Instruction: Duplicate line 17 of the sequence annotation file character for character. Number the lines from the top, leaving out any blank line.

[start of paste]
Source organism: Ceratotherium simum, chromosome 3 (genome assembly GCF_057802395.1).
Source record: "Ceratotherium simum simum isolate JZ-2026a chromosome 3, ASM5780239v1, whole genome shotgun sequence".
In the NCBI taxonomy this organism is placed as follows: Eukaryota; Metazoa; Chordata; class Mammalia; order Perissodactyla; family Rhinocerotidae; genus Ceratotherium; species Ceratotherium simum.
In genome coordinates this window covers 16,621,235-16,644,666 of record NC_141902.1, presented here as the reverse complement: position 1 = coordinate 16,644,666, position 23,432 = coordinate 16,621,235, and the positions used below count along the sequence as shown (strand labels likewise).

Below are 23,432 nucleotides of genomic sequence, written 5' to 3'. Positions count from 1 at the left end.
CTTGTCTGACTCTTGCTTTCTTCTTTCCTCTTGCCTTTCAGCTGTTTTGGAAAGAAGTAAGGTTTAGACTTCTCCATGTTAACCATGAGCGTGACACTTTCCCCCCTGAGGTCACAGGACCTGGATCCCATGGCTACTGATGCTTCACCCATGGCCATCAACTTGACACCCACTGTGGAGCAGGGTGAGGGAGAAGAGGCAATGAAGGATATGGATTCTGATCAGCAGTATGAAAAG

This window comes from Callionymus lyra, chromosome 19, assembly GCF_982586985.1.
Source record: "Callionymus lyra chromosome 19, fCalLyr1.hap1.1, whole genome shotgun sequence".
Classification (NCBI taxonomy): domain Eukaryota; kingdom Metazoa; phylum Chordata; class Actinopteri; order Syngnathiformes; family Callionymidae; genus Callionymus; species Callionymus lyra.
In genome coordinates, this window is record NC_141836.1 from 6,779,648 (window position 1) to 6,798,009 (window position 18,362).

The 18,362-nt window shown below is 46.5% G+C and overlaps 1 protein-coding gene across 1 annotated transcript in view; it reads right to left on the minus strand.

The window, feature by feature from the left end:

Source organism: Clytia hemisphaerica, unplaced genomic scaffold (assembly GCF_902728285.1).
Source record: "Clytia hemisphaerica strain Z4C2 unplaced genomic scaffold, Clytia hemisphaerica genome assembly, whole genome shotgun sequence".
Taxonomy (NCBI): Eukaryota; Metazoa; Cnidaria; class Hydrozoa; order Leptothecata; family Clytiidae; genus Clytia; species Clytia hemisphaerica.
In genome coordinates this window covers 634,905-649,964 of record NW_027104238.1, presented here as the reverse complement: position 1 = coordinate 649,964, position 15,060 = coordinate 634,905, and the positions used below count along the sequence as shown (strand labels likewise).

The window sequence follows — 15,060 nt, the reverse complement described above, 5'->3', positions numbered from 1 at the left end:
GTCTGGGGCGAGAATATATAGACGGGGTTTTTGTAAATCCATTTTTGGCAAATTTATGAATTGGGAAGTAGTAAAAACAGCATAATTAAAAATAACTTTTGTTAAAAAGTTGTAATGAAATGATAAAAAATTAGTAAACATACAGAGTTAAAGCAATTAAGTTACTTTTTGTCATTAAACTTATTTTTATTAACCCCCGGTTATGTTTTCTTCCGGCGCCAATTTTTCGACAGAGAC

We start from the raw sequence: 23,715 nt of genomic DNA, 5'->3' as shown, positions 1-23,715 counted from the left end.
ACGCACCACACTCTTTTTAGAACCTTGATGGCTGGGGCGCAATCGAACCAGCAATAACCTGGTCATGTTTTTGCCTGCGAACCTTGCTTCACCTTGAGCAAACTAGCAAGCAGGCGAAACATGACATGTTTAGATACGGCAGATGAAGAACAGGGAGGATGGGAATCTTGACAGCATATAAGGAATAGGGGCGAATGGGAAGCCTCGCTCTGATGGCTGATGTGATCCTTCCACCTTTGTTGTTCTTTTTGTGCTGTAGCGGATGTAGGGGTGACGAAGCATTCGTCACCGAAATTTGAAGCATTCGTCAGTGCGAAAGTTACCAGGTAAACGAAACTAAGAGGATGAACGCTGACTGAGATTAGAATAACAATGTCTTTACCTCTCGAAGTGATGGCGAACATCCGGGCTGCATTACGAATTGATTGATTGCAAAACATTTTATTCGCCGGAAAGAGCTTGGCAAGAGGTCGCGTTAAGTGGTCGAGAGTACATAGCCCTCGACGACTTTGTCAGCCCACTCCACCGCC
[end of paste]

The window sequence follows — 15,060 nt, the reverse complement described above, 5'->3', positions numbered from 1 at the left end: